TGIM? Mondays, Hospitals, And Heart Disease
If you are like me, then heart disease is a genetic concern of yours. My dad, paternal grandfather, and maternal grandfather all died because of heart disease. Now, each one had other issues as well, but ultimately heart disease (i.e. heart attack, cardiac arrest, or stroke) killed them. Heart disease is the number one killer of Americans, men and women alike, as the American Heart Association states.
For these reasons, I am very aware of heart health. I regularly research and read up on the newest information, studies, and data. Recently, I came across an article on Time Magazine’s website about heart attacks. In fact, it says, “Some months, days of the week and even times of day are linked to a greater risk of dying if you have a heart condition.” When I read this first line, I was immediately hooked. What days, times, months, and weeks lead to a great risk of dying? I just had to know.
As the Time article says, people who go to the hospital for a heart condition have a greater risk of death or prolonged hospital stay if they are admitted in the month of January, on any Friday, or overnight. These three times had the greatest correlation to death or long hospital stays. The article acknowledged that part of this could be because Fridays and overnight have less staff, but the study neither confirmed nor denied that.
The article also acknowledged Mondays as the best (a subjective term here) time to be admitted. By best, the article meant that those admitted for heart conditions on Mondays had the shortest stays and the lowest death rates.
This information came from a study that collected data from New York hospitals between 1994 and 2007. In this study, “nearly 1 million hospital admissions for heart failure over 14 years, researchers were able to pinpoint the times that were associated with the highest risk of death and longest stays in the hospital. The research was presented at the Heart Failure Congress 2013 in Lisbon.”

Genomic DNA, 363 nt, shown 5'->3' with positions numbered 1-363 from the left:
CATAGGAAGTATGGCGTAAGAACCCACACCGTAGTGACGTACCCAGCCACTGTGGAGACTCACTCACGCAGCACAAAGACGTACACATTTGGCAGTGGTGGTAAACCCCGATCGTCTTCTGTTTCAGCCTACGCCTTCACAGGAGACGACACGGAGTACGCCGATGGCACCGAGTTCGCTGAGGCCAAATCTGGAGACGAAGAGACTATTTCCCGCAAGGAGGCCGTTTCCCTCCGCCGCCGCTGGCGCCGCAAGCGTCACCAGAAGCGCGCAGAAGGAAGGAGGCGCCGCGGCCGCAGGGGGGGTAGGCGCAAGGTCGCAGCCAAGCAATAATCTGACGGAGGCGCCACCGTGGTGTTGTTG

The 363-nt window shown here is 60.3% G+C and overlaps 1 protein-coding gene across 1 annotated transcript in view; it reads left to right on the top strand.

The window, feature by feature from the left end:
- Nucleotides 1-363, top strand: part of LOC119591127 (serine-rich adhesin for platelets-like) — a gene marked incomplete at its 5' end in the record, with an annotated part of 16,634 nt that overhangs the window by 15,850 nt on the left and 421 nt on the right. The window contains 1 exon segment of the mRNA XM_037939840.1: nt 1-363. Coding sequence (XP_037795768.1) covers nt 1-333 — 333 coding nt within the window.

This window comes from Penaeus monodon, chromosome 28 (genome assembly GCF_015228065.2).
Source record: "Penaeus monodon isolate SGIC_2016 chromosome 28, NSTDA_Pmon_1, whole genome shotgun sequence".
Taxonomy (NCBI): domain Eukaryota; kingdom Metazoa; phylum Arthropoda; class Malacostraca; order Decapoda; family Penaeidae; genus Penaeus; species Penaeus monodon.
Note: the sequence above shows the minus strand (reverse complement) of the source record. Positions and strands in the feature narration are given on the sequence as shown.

Though this information does not necessarily provide advice on how to avoid heart conditions altogether, it does provide us with some information on what could happen when we go to the hospital. If we are more aware of the mortality rates and the connection between those and when people are admitted, then we can be more aware when our family members or we are admitted to a hospital.
The best actions are to do what we can to avoid heart disease. redOrbit writer April Flowers recently published an article that explained that in 2010 more than 200,000 preventable deaths occurred from heart disease (including stroke), and more than half of these happened to those 65 years of age or younger. As Flowers writes:
“The report suggests doctors, nurses, and other health care providers can encourage healthy habits – including not smoking, increasing physical activity, eating a healthy diet, maintaining a healthy weight, and taking medicines as directed – to save lives from these preventable deaths. By promoting healthier living spaces, including tobacco-free areas and safe walking areas, health departments and communities can help. Another way local communities can help is by ensuring access to healthy food options, including those with lower sodium. The authors suggest that health care systems adopt and use electronic health records as this would allow them to identify patients that smoke or who have high blood pressure or high cholesterol and help providers follow and support patient progress.”
Eating healthy, avoiding smoking, exercising, maintaining weight, and controlling stress and anger are all good habits to foster in order to prevent or lessen the likelihood of heart disease. The more we know about heart disease, the better…including the connection between death rates and hospital admissions.
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